It All Adds Up: Regulations for Food Additives in China

In their latest publication the EU SME Centre examines food additives, outlining detailed requirements for European businesses wishing to import food products into China. Below is an introduction to these guidelines.

baconSensitivity to food additives in China is part of the widespread concern over food safety, particularly as the majority of reported food safety incidents are the result of criminal contamination with illegal additives—as was the case in the melamine scandal of 2008.  More insidious is the general public’s fear that in order to reduce costs, Chinese producers add more chemicals than are necessary. The average packaged food in China will often contain more additives than its equivalent in Europe.

In an attempt to address these concerns Chinese regulators have a strict focus on food additives. However, European producers should have little difficulty in complying with China’s food additive requirements, including labelling, as approved additives are harmonised with international standards.

Both China and the European Union use the Codex Alimentarius international standards as the basis of their food additive legislation. Codex Alimentarius is based on advice from the Joint Expert Committee for Food Additives of the World Health Organisation and the Food and Agriculture Organisation, both organs of the United Nations.

The high level of harmony between European and Chinese regulations for permitted food additives and their maximum quantities or residue levels means that European exporters can expect a high level of certainty that they fully comply with Chinese requirements. International food additives standards are updated regularly; the Ministry of Health therefore also occasionally releases updates to its regulations.

At the time of writing the latest update was in 2012. Exporters need to be aware that the information must be obtained from the most recent update, which refers to the 2011 regulations, rather than the regulations themselves. European food with permitted additives which are labelled correctly, and meet all other requirements not related to food additives, can expect to pass through customs and quarantine and onto the Chinese market.

Foods that contain additives that are not included in China’s lists must be approved by the Chinese authorities. Requests to add new food additives are usually undertaken by Chinese industy bodies. It is rare for foreign corporations to undertake this process, but they are permitted to do so.

The WTO Agreement on the Application of Sanitary and Phytosanitary Measures (the SPS Agreement) references Codex Alimentarius as the international consensus on food safety standards. As WTO members, both China and the European Union are bound to be guided by these common standards.  Though countries are permitted to implement additional guiding rules to reflect local conditions, they can be challenged if they are not scientifically justified.


In accordance with international practice, Chinese food additives regulation is based on the principle that they are technically necessary and proven to be safe. Food additives can only be used if they are covered in the national food safety standards, within the list of allowable food additives of the Ministry of Health, and within the scope of allowed applications and dosage levels. Food additives that do not meet these criteria need to be registered as new food additives.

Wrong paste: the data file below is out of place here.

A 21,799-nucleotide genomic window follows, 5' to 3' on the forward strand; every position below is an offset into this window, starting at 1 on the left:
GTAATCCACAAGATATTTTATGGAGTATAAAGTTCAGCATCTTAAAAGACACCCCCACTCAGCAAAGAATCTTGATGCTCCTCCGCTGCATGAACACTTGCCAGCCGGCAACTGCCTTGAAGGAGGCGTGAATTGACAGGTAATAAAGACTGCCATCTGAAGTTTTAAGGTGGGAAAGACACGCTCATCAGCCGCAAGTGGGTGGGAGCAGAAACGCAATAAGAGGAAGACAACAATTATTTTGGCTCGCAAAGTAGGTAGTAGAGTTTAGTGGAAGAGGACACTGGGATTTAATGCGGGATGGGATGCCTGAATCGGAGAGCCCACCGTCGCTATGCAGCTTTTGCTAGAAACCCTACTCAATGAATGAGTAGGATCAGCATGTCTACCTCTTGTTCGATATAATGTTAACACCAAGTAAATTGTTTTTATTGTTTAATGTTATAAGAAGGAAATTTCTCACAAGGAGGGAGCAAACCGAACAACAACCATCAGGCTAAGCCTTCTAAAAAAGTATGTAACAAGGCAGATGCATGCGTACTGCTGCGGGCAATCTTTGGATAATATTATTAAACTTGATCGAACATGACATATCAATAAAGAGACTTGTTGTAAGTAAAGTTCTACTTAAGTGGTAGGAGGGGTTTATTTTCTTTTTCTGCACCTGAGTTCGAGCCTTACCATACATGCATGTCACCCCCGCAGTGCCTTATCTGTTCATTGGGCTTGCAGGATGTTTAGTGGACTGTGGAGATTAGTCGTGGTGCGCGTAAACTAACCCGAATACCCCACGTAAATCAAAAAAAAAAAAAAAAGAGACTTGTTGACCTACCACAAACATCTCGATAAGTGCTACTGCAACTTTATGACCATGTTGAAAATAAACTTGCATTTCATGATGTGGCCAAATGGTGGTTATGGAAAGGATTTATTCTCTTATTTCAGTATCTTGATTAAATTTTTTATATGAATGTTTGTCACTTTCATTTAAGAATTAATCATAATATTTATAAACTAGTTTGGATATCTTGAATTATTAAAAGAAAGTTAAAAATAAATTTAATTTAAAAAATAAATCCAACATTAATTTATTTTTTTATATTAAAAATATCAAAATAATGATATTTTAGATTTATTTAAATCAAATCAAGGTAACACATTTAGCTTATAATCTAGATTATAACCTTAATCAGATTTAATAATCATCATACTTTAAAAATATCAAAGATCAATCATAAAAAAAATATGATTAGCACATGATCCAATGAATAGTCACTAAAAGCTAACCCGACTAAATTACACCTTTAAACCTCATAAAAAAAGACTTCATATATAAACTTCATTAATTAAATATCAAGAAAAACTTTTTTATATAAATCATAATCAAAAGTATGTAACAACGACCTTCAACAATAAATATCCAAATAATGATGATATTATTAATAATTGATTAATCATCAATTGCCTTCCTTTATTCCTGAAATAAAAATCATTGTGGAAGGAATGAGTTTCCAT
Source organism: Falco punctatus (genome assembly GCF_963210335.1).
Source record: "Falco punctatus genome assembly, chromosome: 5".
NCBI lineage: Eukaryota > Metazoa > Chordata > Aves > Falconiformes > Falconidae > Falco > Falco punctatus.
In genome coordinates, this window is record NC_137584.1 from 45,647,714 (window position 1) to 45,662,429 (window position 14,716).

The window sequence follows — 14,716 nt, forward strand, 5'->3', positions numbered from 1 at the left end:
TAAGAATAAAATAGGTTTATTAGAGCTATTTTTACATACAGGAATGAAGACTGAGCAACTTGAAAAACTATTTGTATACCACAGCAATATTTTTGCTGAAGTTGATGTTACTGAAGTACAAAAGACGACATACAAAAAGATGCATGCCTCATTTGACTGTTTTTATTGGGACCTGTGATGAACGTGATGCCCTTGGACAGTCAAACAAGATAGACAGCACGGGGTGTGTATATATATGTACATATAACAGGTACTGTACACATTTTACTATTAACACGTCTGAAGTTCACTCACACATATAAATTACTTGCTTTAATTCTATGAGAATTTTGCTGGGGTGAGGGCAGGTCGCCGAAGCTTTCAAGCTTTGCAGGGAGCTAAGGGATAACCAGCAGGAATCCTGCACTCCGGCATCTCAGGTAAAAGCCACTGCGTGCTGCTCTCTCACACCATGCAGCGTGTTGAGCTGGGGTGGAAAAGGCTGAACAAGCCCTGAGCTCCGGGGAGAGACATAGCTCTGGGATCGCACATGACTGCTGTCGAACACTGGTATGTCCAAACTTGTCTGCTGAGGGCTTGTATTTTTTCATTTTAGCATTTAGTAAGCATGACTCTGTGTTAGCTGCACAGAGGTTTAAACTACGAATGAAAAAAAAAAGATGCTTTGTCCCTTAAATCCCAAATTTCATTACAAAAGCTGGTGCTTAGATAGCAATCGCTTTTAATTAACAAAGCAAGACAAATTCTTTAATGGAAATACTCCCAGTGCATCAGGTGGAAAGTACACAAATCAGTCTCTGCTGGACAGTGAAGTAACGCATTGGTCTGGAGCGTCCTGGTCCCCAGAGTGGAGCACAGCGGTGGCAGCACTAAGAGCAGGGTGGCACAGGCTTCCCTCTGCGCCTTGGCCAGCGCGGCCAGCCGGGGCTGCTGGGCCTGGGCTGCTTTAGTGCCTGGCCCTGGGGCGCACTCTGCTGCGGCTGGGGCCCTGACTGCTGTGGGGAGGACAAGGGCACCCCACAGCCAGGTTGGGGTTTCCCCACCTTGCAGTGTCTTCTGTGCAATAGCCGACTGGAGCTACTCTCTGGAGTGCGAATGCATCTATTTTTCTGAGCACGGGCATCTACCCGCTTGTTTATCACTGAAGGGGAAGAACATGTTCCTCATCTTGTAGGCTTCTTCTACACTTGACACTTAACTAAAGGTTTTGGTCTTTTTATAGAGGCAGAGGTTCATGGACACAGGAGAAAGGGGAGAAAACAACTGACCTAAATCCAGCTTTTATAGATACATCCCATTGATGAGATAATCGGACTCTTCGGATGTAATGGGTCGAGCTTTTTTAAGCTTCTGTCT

Food additives should not be intended to cover up food rancidness, quality defects (in the food itself or during processing) or be used for adulteration or falsification, or reduce the nutritional value of food. Levels of food additives should be as low as possible. Unless a residue level is specified, food processing aids used in the course of food processing should be removed.


Permitted food additives are listed in Annex II of Regulation (EC) No 1333/2008. The Regulation brings together, in a single legislative act, all types of food additives, including colours and sweeteners. The regulation also lists 12 substances or types of substance which are not considered to be food additives.

Under European legislation, food additives must be authorised before they can be used in foods.  Since 2002, the European Food Safety Authority (EFSA) has overseen the regulation of food additives. Authorisation follows safety assessment by the EFSA.

The present regulatory framework has its origins in the reforms of December 2008, which, when they entered into force in January 2010, consolidated all food additives legislation previously covered by different directives.

If you would like to read these guidelines in full please click here to download a copy.

EU SMEcentreThe EU SME Centre assists European SMEs to export to China by providing a comprehensive range of free, hands-on support services including the provision of information, confidential advice, networking events and training. The Centre also acts as a platform facilitating coordination amongst Member State and European public and private sector service providers to SMEs. The EU SME Centre is a project funded by the European Union.